PORT RICHEY — Nearly two months of wrangling by Port Richey officials over whether to hire an interim city manager remained unresolved at a City Council meeting Tuesday as concerns over money persist.
The council has been debating whether to hire former New Port Richey City Manager Tom O'Neill since early March, following the firing of then-City Manager Ellen Posivach.
While the council again pushed off hiring O'Neill, opting for more negotiations on what to pay him, the stances of two council members who have been cold to hiring O'Neill appeared to be thawing. Debate shifted from whether to hire him at all to talk of a month-to-month vs. a yearlong contract.
Mayor Richard Rober said there is money to hire O'Neill, but details are murky. Two weeks ago, City Finance Director Pam Zeiglar announced a possible patchwork of funding from the city's Community Redevelopment Agency and utilities.
And there have been cryptic references to "settlements" the city recently reached that could affect available funds to hire O'Neill. Two weeks ago, Zeiglar began to discuss postponing payments of those settlements, but was shut down by Mayor Richard Rober, who said the confidential settlements could not be discussed.
When council member Nancy Britton questioned Zeiglar on Tuesday about Rober's announcement that funding has been secured to hire O'Neill, Rober again advised the finance director not to discuss the details of the settlements.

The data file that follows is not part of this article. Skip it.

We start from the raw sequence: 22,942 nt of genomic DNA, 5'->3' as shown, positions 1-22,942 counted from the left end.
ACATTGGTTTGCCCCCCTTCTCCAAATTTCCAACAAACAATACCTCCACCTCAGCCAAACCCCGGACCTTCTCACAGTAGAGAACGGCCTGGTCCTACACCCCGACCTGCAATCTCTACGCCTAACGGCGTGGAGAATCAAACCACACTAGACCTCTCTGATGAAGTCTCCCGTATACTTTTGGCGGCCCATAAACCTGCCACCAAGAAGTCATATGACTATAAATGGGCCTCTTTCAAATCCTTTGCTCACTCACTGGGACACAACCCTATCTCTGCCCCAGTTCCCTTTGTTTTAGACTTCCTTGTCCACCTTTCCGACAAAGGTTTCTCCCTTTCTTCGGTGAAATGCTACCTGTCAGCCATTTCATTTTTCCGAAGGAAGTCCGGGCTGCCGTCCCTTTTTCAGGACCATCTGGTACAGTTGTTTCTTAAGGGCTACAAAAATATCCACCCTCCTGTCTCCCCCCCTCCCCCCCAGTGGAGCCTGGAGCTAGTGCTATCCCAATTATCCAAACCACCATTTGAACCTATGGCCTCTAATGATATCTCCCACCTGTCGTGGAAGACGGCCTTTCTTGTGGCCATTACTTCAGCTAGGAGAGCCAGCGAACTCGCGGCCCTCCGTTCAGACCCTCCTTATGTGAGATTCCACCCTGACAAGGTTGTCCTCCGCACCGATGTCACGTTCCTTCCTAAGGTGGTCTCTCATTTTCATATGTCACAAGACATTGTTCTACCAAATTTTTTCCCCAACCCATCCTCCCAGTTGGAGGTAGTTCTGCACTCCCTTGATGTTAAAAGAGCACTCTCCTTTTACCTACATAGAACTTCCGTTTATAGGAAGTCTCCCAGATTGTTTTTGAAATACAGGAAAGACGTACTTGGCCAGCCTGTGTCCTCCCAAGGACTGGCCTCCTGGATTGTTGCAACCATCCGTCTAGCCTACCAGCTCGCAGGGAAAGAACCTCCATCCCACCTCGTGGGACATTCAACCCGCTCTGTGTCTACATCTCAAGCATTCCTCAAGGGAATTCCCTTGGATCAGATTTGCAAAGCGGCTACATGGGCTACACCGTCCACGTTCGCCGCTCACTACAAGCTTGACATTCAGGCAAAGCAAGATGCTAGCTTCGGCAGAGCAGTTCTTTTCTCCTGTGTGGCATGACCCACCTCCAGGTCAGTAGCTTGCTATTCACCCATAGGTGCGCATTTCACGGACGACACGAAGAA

The conversation then took another shift as the two staunchest critics of hiring O'Neill, council members Bill Colombo and Terry Rowe, moved away from outright opposition to setting their sights on a salary proposal O'Neill provided the city in recent weeks.
O'Neill wants $92,500 a year, $200 a month for medical benefits, a $50 monthly cell phone allowance and either use of a city vehicle or $250 a month to use his own. O'Neill is not seeking a severance package of any kind upon a contract termination, only a payout of unused vacation time.
Colombo showed no interest in a yearlong contract, and said frills such as medical benefits, vacation time, and a cell phone allowance should not be part of a deal.
"It doesn't have a great feel to it," Colombo said.
Instead, Colombo proposed offering O'Neill a bare-bones month-to-month salary, which both Rowe and Rober supported. Council member Nancy Britton expressed support for any tact in hiring O'Neill.
"I believe he will stabilize our city, something that hasn't happened in a while," she said.
The support for Colombo's hopes for a month-to-month contract with O'Neill then led the council to another round of negotiations with the former New Port Richey city manager.
Council members agreed that Rober and Dave Brown, acting city manager and police chief, will meet again with O'Neill in the coming days in an attempt to hash out a monthly salary figure.
If that negotiation proves fruitful, Rober vowed to immediately call a special meeting to present the council with the final negotiated terms and take it to a vote.